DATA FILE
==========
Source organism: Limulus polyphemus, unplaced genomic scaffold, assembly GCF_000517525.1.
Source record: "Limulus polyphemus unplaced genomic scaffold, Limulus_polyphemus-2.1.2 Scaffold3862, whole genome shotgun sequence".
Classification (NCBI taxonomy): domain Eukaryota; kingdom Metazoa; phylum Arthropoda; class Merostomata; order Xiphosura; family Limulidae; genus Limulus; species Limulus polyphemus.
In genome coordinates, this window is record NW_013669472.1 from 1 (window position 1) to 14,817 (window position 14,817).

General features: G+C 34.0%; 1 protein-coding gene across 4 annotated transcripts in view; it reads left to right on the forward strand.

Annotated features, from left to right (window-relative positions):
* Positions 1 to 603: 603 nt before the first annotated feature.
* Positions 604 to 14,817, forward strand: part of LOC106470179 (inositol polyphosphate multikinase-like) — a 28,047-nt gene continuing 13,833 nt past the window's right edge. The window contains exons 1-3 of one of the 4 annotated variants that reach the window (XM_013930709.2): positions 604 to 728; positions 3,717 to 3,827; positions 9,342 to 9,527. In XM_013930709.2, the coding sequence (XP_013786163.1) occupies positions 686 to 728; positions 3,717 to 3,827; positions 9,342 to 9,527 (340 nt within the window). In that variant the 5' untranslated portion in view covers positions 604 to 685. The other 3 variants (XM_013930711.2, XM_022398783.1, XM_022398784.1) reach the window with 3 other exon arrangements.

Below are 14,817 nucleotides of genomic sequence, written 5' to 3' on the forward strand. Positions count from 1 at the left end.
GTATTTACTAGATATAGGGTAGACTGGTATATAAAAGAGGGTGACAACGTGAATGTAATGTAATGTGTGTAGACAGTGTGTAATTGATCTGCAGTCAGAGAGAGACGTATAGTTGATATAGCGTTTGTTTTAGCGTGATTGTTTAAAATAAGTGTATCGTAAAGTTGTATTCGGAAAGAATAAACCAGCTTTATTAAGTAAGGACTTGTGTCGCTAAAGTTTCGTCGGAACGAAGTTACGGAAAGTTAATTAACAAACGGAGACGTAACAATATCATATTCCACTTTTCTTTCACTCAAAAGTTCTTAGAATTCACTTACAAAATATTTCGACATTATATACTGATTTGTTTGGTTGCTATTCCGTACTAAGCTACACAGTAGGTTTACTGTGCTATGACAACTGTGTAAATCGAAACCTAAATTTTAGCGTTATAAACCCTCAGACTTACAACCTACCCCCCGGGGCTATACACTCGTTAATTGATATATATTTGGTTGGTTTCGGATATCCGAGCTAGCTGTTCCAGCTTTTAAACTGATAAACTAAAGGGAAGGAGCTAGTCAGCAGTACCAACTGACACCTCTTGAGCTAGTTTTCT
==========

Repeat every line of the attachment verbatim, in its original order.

Source organism: Limulus polyphemus, unplaced genomic scaffold, assembly GCF_000517525.1.
Source record: "Limulus polyphemus unplaced genomic scaffold, Limulus_polyphemus-2.1.2 Scaffold3862, whole genome shotgun sequence".
Classification (NCBI taxonomy): domain Eukaryota; kingdom Metazoa; phylum Arthropoda; class Merostomata; order Xiphosura; family Limulidae; genus Limulus; species Limulus polyphemus.
In genome coordinates, this window is record NW_013669472.1 from 1 (window position 1) to 14,817 (window position 14,817).

General features: G+C 34.0%; 1 protein-coding gene across 4 annotated transcripts in view; it reads left to right on the forward strand.

Annotated features, from left to right (window-relative positions):
* Positions 1 to 603: 603 nt before the first annotated feature.
* Positions 604 to 14,817, forward strand: part of LOC106470179 (inositol polyphosphate multikinase-like) — a 28,047-nt gene continuing 13,833 nt past the window's right edge. The window contains exons 1-3 of one of the 4 annotated variants that reach the window (XM_013930709.2): positions 604 to 728; positions 3,717 to 3,827; positions 9,342 to 9,527. In XM_013930709.2, the coding sequence (XP_013786163.1) occupies positions 686 to 728; positions 3,717 to 3,827; positions 9,342 to 9,527 (340 nt within the window). In that variant the 5' untranslated portion in view covers positions 604 to 685. The other 3 variants (XM_013930711.2, XM_022398783.1, XM_022398784.1) reach the window with 3 other exon arrangements.

Below are 14,817 nucleotides of genomic sequence, written 5' to 3' on the forward strand. Positions count from 1 at the left end.
GTATTTACTAGATATAGGGTAGACTGGTATATAAAAGAGGGTGACAACGTGAATGTAATGTAATGTGTGTAGACAGTGTGTAATTGATCTGCAGTCAGAGAGAGACGTATAGTTGATATAGCGTTTGTTTTAGCGTGATTGTTTAAAATAAGTGTATCGTAAAGTTGTATTCGGAAAGAATAAACCAGCTTTATTAAGTAAGGACTTGTGTCGCTAAAGTTTCGTCGGAACGAAGTTACGGAAAGTTAATTAACAAACGGAGACGTAACAATATCATATTCCACTTTTCTTTCACTCAAAAGTTCTTAGAATTCACTTACAAAATATTTCGACATTATATACTGATTTGTTTGGTTGCTATTCCGTACTAAGCTACACAGTAGGTTTACTGTGCTATGACAACTGTGTAAATCGAAACCTAAATTTTAGCGTTATAAACCCTCAGACTTACAACCTACCCCCCGGGGCTATACACTCGTTAATTGATATATATTTGGTTGGTTTCGGATATCCGAGCTAGCTGTTCCAGCTTTTAAACTGATAAACTAAAGGGAAGGAGCTAGTCAGCAGTACCAACTGACACCTCTTGAGCTAGTTTTCT